I have always hated RD since I was a boy (as it was completely tasteless; no sugar/ no flavor). About 12 years ago, when I was living in IN, one day I ran into a real dark red (kind of red black) batch of RD in a supermarket, so I got curious and bought a few pounds. Those ones were completely different from any apple that I have eaten before (my favorites at that time were Gala and Cameo). They were pretty sweet, flavorful and a little soft. Anyhow, I never found similar looking/ tasting ones again until I moved to upstate NY and started visiting apple orchards. Most orchards offered better RD than supermarket ones, but on a scale 1-10 I would say 7-8. However, one orchard had really good ones which I give 10. A few years later, I moved to Delaware and started visiting every Orchard within an hour driving from my house, and from among six orchards that I visited in PA, NJ and MD only one offered exceptional quality RD like the ones I found in upstate NY. To me, no other apple comes close to these fantastic RD…
In short, I think the problem with RD is the commercial practice of way too early harvest that does not allow flavor or sugar to build up in the fruit. Which is the problem of 90% of peaches, nectarines, apricots and plums that you find in supermarkets.
P.S. If any of you would like to try those truly delicious Red Delicious apples, come fall and I’d be happy to ship him/her a couple of pounds. But obviously, if you prefer crisp and tart, RD is not for you.
Its not just the early harvest, there are a huge number of sports grown now selected for super early reddening (“red on the outside green on the inside” is the goal ) plus ability to withstand shipping etc.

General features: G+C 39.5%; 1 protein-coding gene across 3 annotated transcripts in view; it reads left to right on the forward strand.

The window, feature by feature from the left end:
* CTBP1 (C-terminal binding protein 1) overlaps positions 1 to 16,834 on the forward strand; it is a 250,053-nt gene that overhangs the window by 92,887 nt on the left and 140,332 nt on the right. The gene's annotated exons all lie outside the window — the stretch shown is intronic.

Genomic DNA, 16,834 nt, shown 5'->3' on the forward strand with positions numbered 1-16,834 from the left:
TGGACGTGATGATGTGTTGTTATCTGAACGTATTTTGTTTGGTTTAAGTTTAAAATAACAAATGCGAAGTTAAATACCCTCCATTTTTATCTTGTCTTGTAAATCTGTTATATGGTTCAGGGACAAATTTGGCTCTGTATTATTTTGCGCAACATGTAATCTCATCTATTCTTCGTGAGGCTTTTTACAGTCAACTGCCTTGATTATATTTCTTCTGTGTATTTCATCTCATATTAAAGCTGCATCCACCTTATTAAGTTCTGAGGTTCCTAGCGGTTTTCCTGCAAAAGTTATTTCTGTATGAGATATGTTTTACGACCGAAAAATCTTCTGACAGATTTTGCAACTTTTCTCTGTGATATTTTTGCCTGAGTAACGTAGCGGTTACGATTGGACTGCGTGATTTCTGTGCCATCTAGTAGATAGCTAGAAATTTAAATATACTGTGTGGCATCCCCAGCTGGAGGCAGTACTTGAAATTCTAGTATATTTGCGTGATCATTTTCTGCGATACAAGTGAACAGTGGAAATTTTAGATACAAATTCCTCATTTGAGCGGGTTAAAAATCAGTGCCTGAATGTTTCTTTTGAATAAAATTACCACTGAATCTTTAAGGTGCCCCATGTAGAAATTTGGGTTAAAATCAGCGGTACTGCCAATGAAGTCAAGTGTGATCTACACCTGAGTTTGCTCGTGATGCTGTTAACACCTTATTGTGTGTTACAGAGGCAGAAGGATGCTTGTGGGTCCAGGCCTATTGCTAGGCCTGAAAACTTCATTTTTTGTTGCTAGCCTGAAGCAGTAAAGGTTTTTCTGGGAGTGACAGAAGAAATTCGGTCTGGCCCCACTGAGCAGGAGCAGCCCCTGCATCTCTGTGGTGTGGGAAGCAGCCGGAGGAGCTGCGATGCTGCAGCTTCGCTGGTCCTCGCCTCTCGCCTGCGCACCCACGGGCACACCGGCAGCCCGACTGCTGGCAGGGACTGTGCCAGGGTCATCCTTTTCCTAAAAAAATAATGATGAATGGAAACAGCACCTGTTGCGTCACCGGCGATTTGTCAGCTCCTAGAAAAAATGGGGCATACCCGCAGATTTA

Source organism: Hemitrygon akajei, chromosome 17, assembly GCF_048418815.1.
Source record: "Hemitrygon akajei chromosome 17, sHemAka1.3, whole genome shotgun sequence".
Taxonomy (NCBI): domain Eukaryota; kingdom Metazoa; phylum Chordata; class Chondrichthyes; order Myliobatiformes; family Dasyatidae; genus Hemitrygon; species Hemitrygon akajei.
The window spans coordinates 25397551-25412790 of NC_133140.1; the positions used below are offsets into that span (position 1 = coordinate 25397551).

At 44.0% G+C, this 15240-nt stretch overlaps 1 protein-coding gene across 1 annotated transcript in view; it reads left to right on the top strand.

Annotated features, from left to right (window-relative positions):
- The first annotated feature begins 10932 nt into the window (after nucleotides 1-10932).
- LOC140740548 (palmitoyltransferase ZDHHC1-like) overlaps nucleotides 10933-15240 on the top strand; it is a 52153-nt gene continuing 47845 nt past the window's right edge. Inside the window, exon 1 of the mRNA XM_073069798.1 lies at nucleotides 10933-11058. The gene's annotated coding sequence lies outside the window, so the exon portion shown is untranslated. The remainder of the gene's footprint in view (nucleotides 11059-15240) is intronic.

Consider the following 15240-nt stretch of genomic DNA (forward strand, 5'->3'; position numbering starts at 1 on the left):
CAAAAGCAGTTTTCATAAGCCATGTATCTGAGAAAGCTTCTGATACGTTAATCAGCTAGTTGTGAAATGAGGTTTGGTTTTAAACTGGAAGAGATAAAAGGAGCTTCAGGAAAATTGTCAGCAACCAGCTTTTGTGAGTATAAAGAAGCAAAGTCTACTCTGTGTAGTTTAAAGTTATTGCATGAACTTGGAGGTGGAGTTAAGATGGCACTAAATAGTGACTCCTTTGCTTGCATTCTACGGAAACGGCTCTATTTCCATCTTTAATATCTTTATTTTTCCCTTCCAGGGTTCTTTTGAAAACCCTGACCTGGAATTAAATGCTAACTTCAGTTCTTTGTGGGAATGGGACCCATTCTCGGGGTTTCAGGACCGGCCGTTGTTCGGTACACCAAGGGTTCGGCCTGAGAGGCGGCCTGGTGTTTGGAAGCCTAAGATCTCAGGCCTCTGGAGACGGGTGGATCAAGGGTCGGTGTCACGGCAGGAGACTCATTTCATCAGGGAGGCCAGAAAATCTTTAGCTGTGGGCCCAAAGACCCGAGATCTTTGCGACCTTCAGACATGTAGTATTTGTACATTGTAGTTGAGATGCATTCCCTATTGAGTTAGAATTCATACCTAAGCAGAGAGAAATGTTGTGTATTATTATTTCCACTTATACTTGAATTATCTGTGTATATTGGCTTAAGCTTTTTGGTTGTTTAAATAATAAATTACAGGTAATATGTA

Something over 35 years ago I picked several weeks for a large roadside orchard that retailed all their apples or made cider with leftovers,culls, drops. Anyhow, bottom line, I ate a few apples while picking ofcourse.
And I preferred the red delicious.
But, I also preferred Manischewitz sweet wine…and now I prefer a dry red Zin or Shiraz. That’s maybe partly why us old timers don’t like red delicious as we might have…our tastes change over time.
Red Delicious certainly has fallen out of favor in SE WI as far as the local orchards go. Some used to have them for U-pick but most have cut them down. Sadly golden delicious is going down in popularity too locally. I am dismayed as I really enjoy some of the locally grown golden delicious. A local U-Pick we go to for apples that I do not have in my orchard used to have hoards of people for golden delicious. The past few years not many picking that variety.
I still grow red delicious as I sort of inherited a large tree on the property. When picked properly and stored for 6-8 weeks in cold storage they are really decent to eat. Crispy yet sweet. Far better than the majority of red delicious I taste at the supermarkets.
My favorite strains of delicious are still Hawkeye and Red Prince. Too bad nobody seems to offer Red Prince anymore. It was more of an orange-red skin color but the flavor for a delicious variety was exquisite.
What I see in socal is a sport of red delicious that is dark red approaching black - similar to the Arkansas black coloration – with very thick skin. Which one is this? Theses apples seem just fine nothing special, superior to the prebagged lunch box sized variety which are usually mealy and flavorless.